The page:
# For which $(n,m)$ holds $x^ny^m + x^my^n \le 2$, where $x+y = 2$?

For which $$(n,m)$$ holds $$x^ny^m + x^my^n \le 2$$, where $$x+y = 2$$ and $$x,y \ge 0$$?
It is $$n,m \ge 0$$ where $$n$$ and $$m$$ do not have to be integers.

The conjectured answer is: for $$|n-m | \le \sqrt{n+m}$$.

The questions looks for a formal proof.
Also a proof for integer $$n$$ and $$m$$ would be acknowledged.

In the following is an informal approach. Of course, a shorter / more concise way towards a solution is appreciated.

For $$m=n$$, the conjecture is always true. This is correct, since then we need to prove $$x^ny^n \le 1$$ or $$\sqrt{xy} \le 1$$ which is always true by AM-GM-inequality, since $$\sqrt{xy} \le \frac{x+y}{2} = 1$$.

As another extreme case, for $$n \to 0$$ and $$m > 0$$ the conjecture gets $$m\le \sqrt{m}$$ or $$m \le 1$$. This is also correct, since the inequality gets $$y^m + x^m \le 2$$. Let $$x = 1+d$$ and $$y = 1-d$$. Then we have $$f(d) = (1+d)^m + (1-d)^m$$ which has one extremum at $$d=0$$. The second derivative is $$f´´(d=0) = 2 (m - 1) m$$ so indeed for $$m < 1$$ this is a maximum and $$y^m + x^m \le 2$$.

Now for the general case. Homogenize the inequality by $$(x^ny^m + x^my^n) 2^{m+n} \le 2 (x+y)^{m+n}$$ or

$$f = 2 (1+a)^{m+n} - 2^{m+n} (a^{b(m+n)} + a^{(1-b)(m+n)}) \ge 0$$

where $$a = y/x$$ and $$b = \frac{m}{m+n}$$. The case $$b = 0.5$$ corresponds to $$m=n$$ as discussed above.

Moving away from $$b=0.5$$, a solution $$f = 0$$ for a range of $$m+n$$ exists for specific $$a$$. E.g. for $$b= 0.4$$ we have $$f = 2 (1+a)^{m+n} - 2^{m+n} (a^{0.4(m+n)} + a^{0.6(m+n)}) \$$ and solutions $$f = 0$$ are for example (using Matlabs fzero)

$$(a,m+n) = (0.45, 317.8779) ; (0.5, 66.4909) ; (0.55, 43.6458) ; (0.6, 35.4395) ; (0.65, 31.3039) ; (0.75, 27.3412) ; (0.85, 25.6856) ; (0.95, 25.0660); (0.99, 25.0025)$$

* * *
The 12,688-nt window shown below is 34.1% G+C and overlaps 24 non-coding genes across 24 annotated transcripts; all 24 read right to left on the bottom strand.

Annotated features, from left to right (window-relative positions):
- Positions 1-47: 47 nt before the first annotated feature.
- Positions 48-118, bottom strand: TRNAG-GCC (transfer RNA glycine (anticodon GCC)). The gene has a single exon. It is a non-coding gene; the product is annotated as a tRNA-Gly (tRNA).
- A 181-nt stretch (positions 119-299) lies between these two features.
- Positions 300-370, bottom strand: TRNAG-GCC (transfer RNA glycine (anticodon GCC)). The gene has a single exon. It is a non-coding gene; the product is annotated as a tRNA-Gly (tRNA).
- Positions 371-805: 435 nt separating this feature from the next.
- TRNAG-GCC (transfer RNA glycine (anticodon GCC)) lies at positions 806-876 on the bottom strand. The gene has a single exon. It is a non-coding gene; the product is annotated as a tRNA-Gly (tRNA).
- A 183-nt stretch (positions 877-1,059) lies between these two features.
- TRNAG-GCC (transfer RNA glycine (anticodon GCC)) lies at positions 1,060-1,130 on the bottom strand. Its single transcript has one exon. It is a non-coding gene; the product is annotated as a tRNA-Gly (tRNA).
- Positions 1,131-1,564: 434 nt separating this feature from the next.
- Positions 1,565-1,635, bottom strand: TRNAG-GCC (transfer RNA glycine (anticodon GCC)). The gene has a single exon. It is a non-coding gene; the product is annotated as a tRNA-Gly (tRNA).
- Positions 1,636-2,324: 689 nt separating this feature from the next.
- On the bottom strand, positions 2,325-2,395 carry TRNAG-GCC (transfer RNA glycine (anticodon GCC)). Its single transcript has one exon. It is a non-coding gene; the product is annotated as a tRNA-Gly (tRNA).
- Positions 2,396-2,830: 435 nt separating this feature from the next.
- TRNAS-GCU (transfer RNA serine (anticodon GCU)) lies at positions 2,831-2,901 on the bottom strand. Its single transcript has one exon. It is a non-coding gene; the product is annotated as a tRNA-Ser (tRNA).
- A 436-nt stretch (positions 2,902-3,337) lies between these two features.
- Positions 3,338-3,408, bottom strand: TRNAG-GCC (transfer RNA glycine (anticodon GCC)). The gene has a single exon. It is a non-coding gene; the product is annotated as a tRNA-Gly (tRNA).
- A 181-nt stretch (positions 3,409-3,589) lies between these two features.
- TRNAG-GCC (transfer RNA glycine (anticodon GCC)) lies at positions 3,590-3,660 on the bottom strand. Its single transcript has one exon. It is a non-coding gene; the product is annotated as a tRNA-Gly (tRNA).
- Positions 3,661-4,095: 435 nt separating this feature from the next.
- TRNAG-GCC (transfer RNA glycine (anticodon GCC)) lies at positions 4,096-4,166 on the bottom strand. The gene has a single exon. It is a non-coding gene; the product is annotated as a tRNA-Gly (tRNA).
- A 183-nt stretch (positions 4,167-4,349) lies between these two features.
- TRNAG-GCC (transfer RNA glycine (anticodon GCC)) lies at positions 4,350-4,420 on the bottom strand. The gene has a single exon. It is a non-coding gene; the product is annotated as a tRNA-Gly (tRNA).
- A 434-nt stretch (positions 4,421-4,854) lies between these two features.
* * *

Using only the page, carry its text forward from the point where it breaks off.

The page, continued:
For $$m+n > 25$$, there is always a solution $$f = 0$$ so the inequality cannot hold.

We see that, generally, for the inequality to hold, $$m+n$$ must be below a maximum which is attained as $$a \to 1$$. To compute that maximum, let $$a = 1 - d$$ and expand $$f$$ for small $$d$$. One obtains to lowest order in $$d$$:

$$f = 2^{m+n - 2} (m+n) (1 - (m+n) (1 - 2 b)^2 ) \; d^2$$

So $$f \ge 0$$ for $$1 - (m+n) (1 - 2 b)^2 \ge 0$$. This gives $$1 \ge (m+n) (\frac{m-n}{m+n})^2$$ or $$|n-m | \le \sqrt{n+m}$$ as conjectured.

For the example case $$b=0.4$$ discussed above, the limit corresponds to $$0.4 = \frac{m}{m+n}$$ and $$|n-m | = \sqrt{n+m}$$, which is solved by $$m = 10$$ and $$n = 15$$, leading to the limit at $$m+n = 25$$ as observed numerically above.

The asked function, taking into account the boundary condition, can be cast as $$f = -2 + (1+q)^n (1-q)^m + (1+q)^m(1-q)^n \le 0$$ where $$-1 < q < 1$$. A series expansion reads
$$f \simeq [(m-n)^2 - (m+n)] q^2 + \cal{O}(q^4)$$
So a necessary requirement for $$f \le 0$$ is $$|m-n| \le \sqrt{m+n}$$ which is exactly the conjecture.
What needs to be proved is the sufficiency of this. Note that $$f(q=0) = 0$$ and $$f(q=\pm 1) = -2$$. Let us regard the condition $$|m-n| < \sqrt{m+n}$$. For small $$q$$, $$f$$ will then fall with $$q$$. Since $$f(q=\pm 1) = -2$$, the function can either continue falling with $$q$$ which is the desired case, or rise again which offers the opportunity that $$f > 0$$ will be reached which is the non-desired case. For the latter to happen, $$f'(q) = 0$$ must be observed. Let us show that this will not happen.
W.l.o.g. let $$m \ge n$$ and $$k = m-n$$, then equivalently show
$$f = -2 + (1-q^2)^n\Big[ (1+q)^k + (1-q)^k \Big] \le 0$$. From this formulation,
We have $$f'(q) = (1 - q^2)^{n-1} \Big[-q (2 n + k) ((1 - q)^k + (q + 1)^k) + k (-(1 - q)^k + (q + 1)^k) )\Big]$$ For $$f'(q) = 0$$ we need $$g(q) = \frac{-(1 - q)^k + (q + 1)^k}{(1 - q)^k + (q + 1)^k}= q\frac{2n +k}{k}$$ Now in the LHS formulation, $$g(q)$$ is a sigmoid function, point-symmetric to $$q=0$$, which is concave for $$q \ge 0$$. Using the linearized behavior of $$g(q)$$ at $$q=0$$, we have the condition $$q\frac{2n +k}{k} = g(q) \le k q$$ or, reinstating $$k$$, we have $$\frac{n+m }{m-n} \le m-n$$ which is $$|m-n| > \sqrt{m+n}$$. However, this will not happen, since we are in the complementary realm $$|m-n| < \sqrt{m+n}$$. This proves that $$f$$ will indeed fall with $$q$$ everywhere. $$\qquad \Box$$